In constant dollar terms, oil is nearly as cheap as it has ever been, while China faces the slowest economic growth of modern times.
Here in the U.S., December retail sales growth was actually negative, marking an awful season. Then, stocks waited until the first trading day in January to plummet, fueling fury about stock manipulation in every conspiracy theorist and Bernie Sanders supporter.
On the face of it, this has many of the hallmarks of a recession. And it may be, but what if instead of a recession, what we see now are markets of all types returning to where they are supposed to be? That is the interesting question.
American labor markets are fairly strong in the limited sense that those who wish to work can find a job. Still, job growth and the productivity of American workers has been sufficiently slow to keep growth of the overall economy very modest. While the American economy is a bright spot in the world, our real economic growth is far too weak to support the rapid stock market gains of the past few years.
The doubling of the major American stock indices since 2009 would imply rapid and optimistic GDP growth. That has not been the experience of the U.S. economy. The best value measures of our stocks suggest they remain heavily overvalued, even after the past few weeks. This suggests that the current stock market declines reflect a movement to reality, not recession.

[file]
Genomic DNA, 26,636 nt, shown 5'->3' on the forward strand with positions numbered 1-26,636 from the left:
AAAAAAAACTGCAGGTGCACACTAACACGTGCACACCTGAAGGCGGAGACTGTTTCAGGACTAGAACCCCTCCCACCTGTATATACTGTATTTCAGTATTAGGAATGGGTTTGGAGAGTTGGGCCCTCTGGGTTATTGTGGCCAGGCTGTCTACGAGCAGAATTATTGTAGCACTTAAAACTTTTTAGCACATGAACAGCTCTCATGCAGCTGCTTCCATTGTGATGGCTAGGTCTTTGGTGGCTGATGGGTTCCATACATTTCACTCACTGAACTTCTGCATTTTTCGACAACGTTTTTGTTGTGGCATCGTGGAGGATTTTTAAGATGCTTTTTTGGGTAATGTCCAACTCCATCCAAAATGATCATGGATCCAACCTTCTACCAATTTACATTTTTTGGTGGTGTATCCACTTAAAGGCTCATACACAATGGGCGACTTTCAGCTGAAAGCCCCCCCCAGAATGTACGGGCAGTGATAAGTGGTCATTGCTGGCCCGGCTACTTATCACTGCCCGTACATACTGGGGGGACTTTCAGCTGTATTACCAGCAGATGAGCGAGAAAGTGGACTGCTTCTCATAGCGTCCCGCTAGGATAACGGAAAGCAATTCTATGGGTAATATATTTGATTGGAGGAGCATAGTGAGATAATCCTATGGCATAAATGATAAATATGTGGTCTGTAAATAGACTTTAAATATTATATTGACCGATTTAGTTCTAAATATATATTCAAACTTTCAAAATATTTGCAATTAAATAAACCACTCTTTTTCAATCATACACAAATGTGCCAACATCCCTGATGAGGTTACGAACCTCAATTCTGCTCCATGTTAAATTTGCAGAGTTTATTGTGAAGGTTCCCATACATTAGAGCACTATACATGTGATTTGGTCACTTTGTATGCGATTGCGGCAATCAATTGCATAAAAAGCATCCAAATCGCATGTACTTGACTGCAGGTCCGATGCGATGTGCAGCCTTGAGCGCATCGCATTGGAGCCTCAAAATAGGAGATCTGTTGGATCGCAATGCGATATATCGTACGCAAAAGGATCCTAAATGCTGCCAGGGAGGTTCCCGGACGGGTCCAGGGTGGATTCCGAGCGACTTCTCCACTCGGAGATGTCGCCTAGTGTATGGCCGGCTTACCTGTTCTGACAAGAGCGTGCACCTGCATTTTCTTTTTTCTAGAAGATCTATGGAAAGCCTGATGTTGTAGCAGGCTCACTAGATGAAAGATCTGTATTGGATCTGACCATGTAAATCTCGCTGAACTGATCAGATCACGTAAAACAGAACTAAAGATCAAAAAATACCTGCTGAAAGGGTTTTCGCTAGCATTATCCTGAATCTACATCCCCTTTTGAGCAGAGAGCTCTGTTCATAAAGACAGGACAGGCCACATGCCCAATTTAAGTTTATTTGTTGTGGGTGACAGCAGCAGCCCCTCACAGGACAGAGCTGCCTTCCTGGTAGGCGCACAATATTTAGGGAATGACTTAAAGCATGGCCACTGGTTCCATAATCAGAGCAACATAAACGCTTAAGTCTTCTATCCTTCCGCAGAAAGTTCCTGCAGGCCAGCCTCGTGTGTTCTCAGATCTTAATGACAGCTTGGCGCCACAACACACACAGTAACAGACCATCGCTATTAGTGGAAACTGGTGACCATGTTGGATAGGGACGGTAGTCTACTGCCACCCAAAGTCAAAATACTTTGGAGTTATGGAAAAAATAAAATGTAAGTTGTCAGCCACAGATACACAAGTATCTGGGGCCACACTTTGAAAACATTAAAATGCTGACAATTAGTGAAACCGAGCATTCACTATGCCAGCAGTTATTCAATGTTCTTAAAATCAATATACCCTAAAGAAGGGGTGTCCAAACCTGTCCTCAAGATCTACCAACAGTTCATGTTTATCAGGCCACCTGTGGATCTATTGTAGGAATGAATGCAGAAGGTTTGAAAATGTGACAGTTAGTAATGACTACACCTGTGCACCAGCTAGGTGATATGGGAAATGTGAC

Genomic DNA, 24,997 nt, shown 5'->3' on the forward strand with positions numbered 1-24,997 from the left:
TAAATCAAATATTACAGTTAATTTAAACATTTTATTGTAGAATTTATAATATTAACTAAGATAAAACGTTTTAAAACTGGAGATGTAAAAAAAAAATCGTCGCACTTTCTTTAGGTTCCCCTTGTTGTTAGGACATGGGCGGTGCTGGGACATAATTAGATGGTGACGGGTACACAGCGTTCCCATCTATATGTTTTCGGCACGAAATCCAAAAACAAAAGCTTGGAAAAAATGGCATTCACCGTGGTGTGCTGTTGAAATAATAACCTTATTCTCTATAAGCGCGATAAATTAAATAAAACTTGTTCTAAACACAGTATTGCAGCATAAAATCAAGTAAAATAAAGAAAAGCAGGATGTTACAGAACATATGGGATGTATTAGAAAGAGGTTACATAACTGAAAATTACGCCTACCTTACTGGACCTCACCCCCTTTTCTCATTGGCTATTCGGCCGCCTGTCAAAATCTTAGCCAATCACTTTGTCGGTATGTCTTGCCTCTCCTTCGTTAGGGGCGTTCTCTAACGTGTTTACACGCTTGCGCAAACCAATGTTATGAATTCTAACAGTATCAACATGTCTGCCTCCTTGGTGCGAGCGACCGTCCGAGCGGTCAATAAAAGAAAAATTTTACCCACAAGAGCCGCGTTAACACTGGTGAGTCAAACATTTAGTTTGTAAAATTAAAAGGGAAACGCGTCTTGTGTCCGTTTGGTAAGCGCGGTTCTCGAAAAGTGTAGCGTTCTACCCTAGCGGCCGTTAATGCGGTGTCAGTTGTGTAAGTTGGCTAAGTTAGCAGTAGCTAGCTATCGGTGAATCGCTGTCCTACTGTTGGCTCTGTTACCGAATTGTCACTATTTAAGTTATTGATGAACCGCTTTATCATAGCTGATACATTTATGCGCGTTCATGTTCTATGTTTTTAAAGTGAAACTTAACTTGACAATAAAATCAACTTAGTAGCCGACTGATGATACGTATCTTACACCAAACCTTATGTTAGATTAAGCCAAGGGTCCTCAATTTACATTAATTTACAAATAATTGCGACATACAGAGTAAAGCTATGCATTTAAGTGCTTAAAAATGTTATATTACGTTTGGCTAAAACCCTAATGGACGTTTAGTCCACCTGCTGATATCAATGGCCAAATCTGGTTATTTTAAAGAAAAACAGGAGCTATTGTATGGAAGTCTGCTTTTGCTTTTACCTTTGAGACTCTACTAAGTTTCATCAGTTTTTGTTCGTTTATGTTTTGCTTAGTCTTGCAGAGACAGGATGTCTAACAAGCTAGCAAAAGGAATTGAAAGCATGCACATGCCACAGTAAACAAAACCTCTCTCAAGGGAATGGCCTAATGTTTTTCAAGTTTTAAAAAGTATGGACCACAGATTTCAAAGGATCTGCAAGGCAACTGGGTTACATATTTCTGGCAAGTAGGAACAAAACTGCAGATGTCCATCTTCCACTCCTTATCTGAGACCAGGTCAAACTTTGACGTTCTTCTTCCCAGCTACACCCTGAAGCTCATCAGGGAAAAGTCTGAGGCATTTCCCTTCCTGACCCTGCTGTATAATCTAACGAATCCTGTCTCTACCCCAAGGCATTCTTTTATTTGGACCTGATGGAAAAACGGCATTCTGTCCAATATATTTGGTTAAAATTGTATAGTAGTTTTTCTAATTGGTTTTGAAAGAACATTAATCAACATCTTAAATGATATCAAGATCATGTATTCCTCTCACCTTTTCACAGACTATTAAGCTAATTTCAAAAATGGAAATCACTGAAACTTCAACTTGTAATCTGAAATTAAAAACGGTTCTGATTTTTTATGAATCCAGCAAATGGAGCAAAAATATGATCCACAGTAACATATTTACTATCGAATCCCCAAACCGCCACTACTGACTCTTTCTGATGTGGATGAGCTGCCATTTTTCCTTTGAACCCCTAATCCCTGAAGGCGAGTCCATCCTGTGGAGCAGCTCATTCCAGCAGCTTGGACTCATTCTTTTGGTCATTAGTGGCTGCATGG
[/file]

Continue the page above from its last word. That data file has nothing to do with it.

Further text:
The crash of commodities, including oil, is mostly natural. A slowing economy needs fewer precious metals, steel and petroleum. But, not all these commodities are driven wholly by markets. Saudi Arabia and several other OPEC countries face an existential threat from Iran. OPEC’s continued interest in low oil prices is not about weakening American shale production, which is a minor profitability nuisance. It is all about crashing the Iranian economy and weakening its influence.
China’s economy faces a permanent slowing. Almost all growth in China over the past half century has come from moving peasants from subsistence farms to late 19th century factories. The country is running out of peasants, slowing even its unreliable official growth numbers. China remains a Marxist-Leninist nation, with poor economic prospects. Chinese citizens will be lucky to have the 2000 American standard of living in 2100, even if they peacefully abandon communism.
So what about the current economy? We should expect U.S. equities to drop and commodities to remain low. This will continue to evaporate wealth, which will in turn slow major sectors of the economy such as retail sales, auto production and home construction. This is the unavoidable deflation of a bubble.
The silver lining on appropriately priced stocks and much lower GDP growth may be that the U.S. can once again pay attention to fundamentals; education, distortionary taxes and federal programs that disincentivize labor and investment. That is the economic debate of 2016.
Michael J. Hicks is the director of the Center for Business and Economic Research and an associate professor of economics in the Miller College of Business at Ball State University. Send comments to firstname.lastname@example.org.